Review of Blausen Human Atlas Lite for the iOS platform

I have reviewed this iPhone medical application for

The full review can be read below on this site or here at iMedicalApps:

Blausen Human Atlas Lite [iPhone] – Animated Human Disease and Anatomy

Review by: Brian Wells, MS-3, MSM, MPH

Human anatomy. It’s one of the foundations of medicine and a hurdle that any aspiring clinician must surmount in his or her mastery of the basic sciences. However, whether you are an experienced clinician, a sleep-deprived medical student, or an aspiring scholar in one of the other medically-related professions, you’ll find a lot to like in this application.

From the description in iTunes: The Blausen English Human Atlas combines 3D medical animations in English with a cross searchable medical term glossary and detailed still images. For doctors, nurses, students and consumer caregivers, this is the ideal resource for communicating core concepts, right in the palm of your hand and right at point of care.

In its opening graphic, the Blausen Human Atlas gives you a picture of the information contained within. The opening page contains a 3D representation of a male human body that can be rotated left and right and zoomed in and out. Major blood vessels, organs, bones and selected muscles and lymph nodes are clearly visible in the 3D representation.

On this home screen, there are options for watching videos and browsing the glossary of conditions or anatomical parts. Please note that this application does require internet access via 3G or Wi-Fi. Normally, I do not prefer applications that are internet-only without at least the option of caching but it makes sense in this case as the space required to store all images and videos would not be a welcome tradeoff to using an internet connection.

As one can quickly see, the glossary contains a number of images about which to learn and view. The images are beautifully rendered and allow for zooming with the normal pinch and spread methods on the iOS platform. However, for some items there are multiple images and the description does not change based on the image. This could be confusing for some since some images (such as those with the esophagus) incorporate surgical procedures yet the description tagged to the picture still only describes the anatomy. These images are also often still captures from the video and are thus not 3D renders and do not allow for rotation.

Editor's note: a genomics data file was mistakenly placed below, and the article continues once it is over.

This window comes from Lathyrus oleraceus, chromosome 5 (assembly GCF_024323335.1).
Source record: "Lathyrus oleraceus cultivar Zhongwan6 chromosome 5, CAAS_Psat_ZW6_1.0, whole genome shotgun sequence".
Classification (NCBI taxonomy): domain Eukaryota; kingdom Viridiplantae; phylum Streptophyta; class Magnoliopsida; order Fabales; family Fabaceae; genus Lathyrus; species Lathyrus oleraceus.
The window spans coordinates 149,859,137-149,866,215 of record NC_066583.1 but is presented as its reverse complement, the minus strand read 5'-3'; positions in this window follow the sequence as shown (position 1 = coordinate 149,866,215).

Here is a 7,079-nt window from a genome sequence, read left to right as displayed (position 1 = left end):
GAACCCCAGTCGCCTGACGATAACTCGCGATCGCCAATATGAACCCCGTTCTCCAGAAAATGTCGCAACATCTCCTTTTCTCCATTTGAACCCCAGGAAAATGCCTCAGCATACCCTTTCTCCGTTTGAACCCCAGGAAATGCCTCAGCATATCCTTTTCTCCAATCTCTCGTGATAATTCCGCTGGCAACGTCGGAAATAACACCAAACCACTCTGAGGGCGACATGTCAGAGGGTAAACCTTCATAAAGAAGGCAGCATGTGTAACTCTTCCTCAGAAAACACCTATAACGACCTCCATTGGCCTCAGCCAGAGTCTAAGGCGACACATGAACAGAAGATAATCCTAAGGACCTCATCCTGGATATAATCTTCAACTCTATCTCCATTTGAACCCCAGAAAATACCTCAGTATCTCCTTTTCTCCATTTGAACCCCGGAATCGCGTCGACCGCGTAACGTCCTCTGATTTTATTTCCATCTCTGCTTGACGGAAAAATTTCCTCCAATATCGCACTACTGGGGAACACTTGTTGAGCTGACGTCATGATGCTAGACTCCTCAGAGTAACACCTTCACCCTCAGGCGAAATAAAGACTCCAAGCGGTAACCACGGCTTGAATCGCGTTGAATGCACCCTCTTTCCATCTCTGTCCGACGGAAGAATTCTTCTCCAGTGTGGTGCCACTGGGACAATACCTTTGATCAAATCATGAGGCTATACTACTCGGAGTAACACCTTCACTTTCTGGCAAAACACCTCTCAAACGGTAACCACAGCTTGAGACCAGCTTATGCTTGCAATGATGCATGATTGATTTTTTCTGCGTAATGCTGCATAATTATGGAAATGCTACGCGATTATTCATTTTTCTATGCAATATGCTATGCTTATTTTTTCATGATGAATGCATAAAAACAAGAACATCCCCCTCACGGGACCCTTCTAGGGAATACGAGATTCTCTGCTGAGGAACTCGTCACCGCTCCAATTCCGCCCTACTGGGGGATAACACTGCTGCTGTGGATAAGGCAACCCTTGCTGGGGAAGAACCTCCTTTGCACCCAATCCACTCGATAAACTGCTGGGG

Several videos are available in the Lite version. However, the full version contains over 150 3D animations.

In addition to the animations, the full version also has 3D rotatable renders of nine full body systems, a searchable 1,500+ term medical glossary and 1,200 still images from the animations.

In the application itself, other atlases are available for purchase. Each atlas listing provides a brief description as well as a link for in-app purchase. The Atlas also supports 12 languages, those being Arabic, British, Castilian, Dutch, English, French, German, Italian, Norwegian, Portuguese, Romanian and Spanish.

Unfortunately, since this is the Lite version, a true comparison cannot be made with other sources, such as the Flash Cards (iTunes: or Netter’s Anatomy Rohen’s Photographic Anatomy Flash Cards (iTunes: Students looking to use this Atlas as a source of study material should consider the depth of content in the Atlas compared with their individual learning goals.

An additional use to consider would be that the Atlas can be used to help explain conditions to patients. Instead of just showing a few non-moving images and trying to simplify the condition verbally so that the information is communicated successfully, the clinician can reference one of the many videos with its audio commentary to help ensure the patient understands his/her condition. This can help be a launching point for the patient to explore his/her concerns and ask questions to address those concerns, all the while improving the patient’s experience and the rapport between the patient and clinician.

Overall, I was quite impressed by the clarity and ease of use of this application. While my review was of the Lite version, if the quality in the Lite version is any indication of the full Atlas, I would say users are in for quite a treat. The animations are nicely rendered with appropriate commentary and the still images adequately convey information without being overly complex or over the top in their use of technology.

I would easily recommend users of the iOS platform to download the Lite version of the Atlas and see it in action. I think you’ll be impressed as well.

Video Review:

iTunes Links:

Blausen Human Atlas Lite:

Blausen Human Atlas:

Testing Platform: This application was tested on a 32 GB iPhone 4 running iOS 4.0.1. Data access was provided over 802.11n Wi-Fi on a 17 Mbps/1 Mbps connection with a 24 ms ping as measured by (

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